Now this is not so surprising when one realizes that none of the leaders around the globe, including American presidents, nor indeed many intellectuals in Egypt itself, have made a serious pitch for Egypt adopting constitutional reforms that respect individual rights. That’s not the same thing as promoting the vague idea of democracy, which as history shows, has not managed to be a bulwark against tyranny, not in Western or Eastern Europe, not in Latin America, not even in the United States of America where nearly all the good ideas failed to get democratic support or bad ones got swept aside democratically. The American civil war was no triumph of democracy, nor the New Deal, nor again all the oppressive federal measures that are burdening the country, keeping its economy hostage to populist and egalitarian notions.

Very probably the reason the U.S.A. hasn’t gone under yet is that some of its better features gained solid momentum and despite the absence of sustained political and judicial support for them these are continuing to be fairly dominant–relatively free and competitive markets, civil liberties, private property rights, freedom of religion and speech, due process, etc. But they are all gradually being replaced with the widely championed ideology of activist citizens in higher education and media, people working in the most prestigious and invincible institutions in society, who not very surprisingly want to regiment us all into compliance with a vision of full equality. (The cautionary tale about this was written by George Orwell, in his brilliant fable, Animal Farm, who was anything but a Tea Party type but, rather, a rare sensible Leftist!)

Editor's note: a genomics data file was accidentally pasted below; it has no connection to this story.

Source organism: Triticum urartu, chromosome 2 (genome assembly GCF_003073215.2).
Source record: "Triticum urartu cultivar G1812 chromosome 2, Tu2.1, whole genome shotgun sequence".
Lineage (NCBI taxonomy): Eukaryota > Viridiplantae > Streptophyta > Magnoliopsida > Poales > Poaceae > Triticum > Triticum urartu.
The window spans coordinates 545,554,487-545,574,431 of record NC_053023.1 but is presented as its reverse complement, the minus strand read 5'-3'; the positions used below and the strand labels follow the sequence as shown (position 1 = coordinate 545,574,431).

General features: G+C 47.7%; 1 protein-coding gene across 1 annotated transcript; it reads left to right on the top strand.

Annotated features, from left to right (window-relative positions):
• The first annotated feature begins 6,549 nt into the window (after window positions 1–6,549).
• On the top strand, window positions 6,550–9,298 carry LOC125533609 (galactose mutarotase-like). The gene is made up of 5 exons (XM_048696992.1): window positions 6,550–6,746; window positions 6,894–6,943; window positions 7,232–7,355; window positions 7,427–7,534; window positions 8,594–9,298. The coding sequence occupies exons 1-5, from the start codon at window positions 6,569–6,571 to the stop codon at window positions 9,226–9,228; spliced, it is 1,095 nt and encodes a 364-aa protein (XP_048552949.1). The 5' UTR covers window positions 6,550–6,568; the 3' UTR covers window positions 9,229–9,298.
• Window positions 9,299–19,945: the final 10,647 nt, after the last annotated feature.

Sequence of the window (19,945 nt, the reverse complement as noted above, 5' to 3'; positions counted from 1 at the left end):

When the mobs in Egypt, who have been treated as a bunch of unruly children by Mubarek’s regime, finally couldn’t take it any more and stood up to the dictator, there is little reason to think they would become a civilized citizenry that renounces the temptation to rule others once they gain power. Their call for democracy appears to have little to do with the kind of constitutional system that America’s founders favored. Even their call for freedom seems mostly to be about being free to rule instead of being ruled.

At the personal level my fear is that those expatriates from Egypt who in the last few years decided to return in the hopes that their country would move closer to a liberal democratic model are now packing their bags again, headed back to some more stable region of the globe so as to save their necks from chaos. I know a few such people and can only empathize with their disappointment.

True self-government isn’t the sort of democracy we have seen in the Weimar Republic, in Lebanon, in Venezuela, and being widely demanded now in Egypt. It is, instead, a polity that upholds the rights of individuals not simply to take part in the vote but to live as they choose in peace with their fellows.